How to Sleep Better When You're Pregnant

PHOTO: Sleeping Better When Pregnant
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You know that a sleepless night can leave you sluggish and grouchy the next day. But if you're expecting, missing out on a good night's rest isn't just bad for your mood—it can also affect your baby.

Pregnant women who have trouble sleeping are more likely to experience complications during birth, according a new study published in the journal Psychosomatic Medicine.

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Researchers had already collected information on the sleep patterns of 168 pregnant women for a previous study about the effects of antidepressants on pregnancy outcomes. So for this study, researchers took the same data and looked at which women gave birth prematurely or delivered underweight infants. Interestingly, when women suffered from sleep problems frequently during their first trimester, they were more likely to experience issues during delivery.

So what does sleep have to do with it? Missing out on shuteye increases levels of cytokine, a protein essential for healthy immune system. And too much cytokine causes your immune system to attack healthy muscles and tissues, which can lead to birth complications, says study author Michele Okun, PhD, assistant professor of psychiatry at the University of Pittsburgh School of Medicine.

Missing out on sleep every now and then won't throw off your cytokine levels for your entire pregnancy. However, if you catch yourself constantly having issues sleeping—especially during your first trimester—try these expert tips to send you off to dreamland fast.

How to Sleep Better When You're Pregnant

If You Can't Get Comfortable

Your growing belly makes certain positions uncomfortable to sleep in, while others can hurt the baby. The result: lots of tossing and turning, but not much in the way of Zzzzs. Enter the pregnancy pillow, which solves the problem by wrapping around your body to give your back and baby belly extra support, says Okun.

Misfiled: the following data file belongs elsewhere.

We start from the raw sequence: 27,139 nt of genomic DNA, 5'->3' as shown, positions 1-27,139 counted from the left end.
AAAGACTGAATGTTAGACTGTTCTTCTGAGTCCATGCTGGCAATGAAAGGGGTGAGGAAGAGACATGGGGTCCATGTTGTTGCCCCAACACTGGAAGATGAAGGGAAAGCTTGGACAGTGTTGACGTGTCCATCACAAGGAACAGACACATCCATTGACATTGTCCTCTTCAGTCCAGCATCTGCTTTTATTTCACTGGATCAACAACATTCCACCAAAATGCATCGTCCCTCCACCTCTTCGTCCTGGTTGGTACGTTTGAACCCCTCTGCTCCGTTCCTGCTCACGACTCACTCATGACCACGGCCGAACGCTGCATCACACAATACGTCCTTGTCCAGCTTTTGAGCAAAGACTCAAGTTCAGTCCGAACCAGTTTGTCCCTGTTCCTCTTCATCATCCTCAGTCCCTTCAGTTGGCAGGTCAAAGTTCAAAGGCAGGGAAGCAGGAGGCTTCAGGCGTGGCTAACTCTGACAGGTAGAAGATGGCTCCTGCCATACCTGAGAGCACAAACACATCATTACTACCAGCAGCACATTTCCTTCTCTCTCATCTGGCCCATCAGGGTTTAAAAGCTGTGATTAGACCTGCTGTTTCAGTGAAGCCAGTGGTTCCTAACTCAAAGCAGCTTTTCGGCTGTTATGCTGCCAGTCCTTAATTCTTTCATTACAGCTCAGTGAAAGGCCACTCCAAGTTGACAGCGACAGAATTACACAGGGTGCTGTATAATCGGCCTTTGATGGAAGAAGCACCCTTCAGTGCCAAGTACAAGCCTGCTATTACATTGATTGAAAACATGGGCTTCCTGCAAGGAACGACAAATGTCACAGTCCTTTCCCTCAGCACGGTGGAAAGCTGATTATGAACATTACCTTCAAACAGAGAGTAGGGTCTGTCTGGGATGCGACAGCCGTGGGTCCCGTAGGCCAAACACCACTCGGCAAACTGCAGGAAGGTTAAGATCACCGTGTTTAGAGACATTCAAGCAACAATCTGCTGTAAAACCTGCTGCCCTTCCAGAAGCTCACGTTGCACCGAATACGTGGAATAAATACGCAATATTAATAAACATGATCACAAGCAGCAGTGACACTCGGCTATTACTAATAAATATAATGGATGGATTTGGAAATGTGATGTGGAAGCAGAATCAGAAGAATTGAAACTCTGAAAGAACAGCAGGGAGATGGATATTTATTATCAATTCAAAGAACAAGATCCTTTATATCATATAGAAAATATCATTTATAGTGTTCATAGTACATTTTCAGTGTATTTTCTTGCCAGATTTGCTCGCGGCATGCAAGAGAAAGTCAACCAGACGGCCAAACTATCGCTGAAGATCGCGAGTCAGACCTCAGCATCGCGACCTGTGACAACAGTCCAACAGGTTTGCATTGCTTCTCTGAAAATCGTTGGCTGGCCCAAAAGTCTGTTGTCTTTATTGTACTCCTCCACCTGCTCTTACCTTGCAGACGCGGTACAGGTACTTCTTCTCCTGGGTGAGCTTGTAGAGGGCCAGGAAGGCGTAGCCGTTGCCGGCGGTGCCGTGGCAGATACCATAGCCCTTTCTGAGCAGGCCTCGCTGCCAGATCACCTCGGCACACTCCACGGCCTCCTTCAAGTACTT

How to Sleep Better When You're Pregnant

If Something Else Is Behind Your Sleepless Nights

By the end of the study, 42 percent of women reported having insomnia. A number of factors can be to blame, including stress, discomfort, or even all those bathroom trips you have to take while pregnant, says Okun.

If you've been lying in bed awake for more than 20 minutes, do something boring like reading a book or newspaper that you don't find particularly scintillating. Just make sure to do it in another room so you don't start to associate your bed with activities other than sleeping, which can exacerbate the problem, says Okun.

One extra tip: Keep the lights low during your boring activity; bright lights can keep you up even later.

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How to Sleep Better When You're Pregnant

If You Still Aren't Getting Enough Sleep

Experts recommend between seven to nine hours of sleep per night so that your body has enough time to mentally and physically repair itself.

When you can't drift off in the p.m., naps can help you regain lost sleep, says Okun. Try to sleep for an hour and a half so that you complete a full REM cycle—and snooze before 4 p.m. whenever possible (anything later than that will make it harder to fall asleep at night).

Work during the day? Weekend naps work, too, says Okun.

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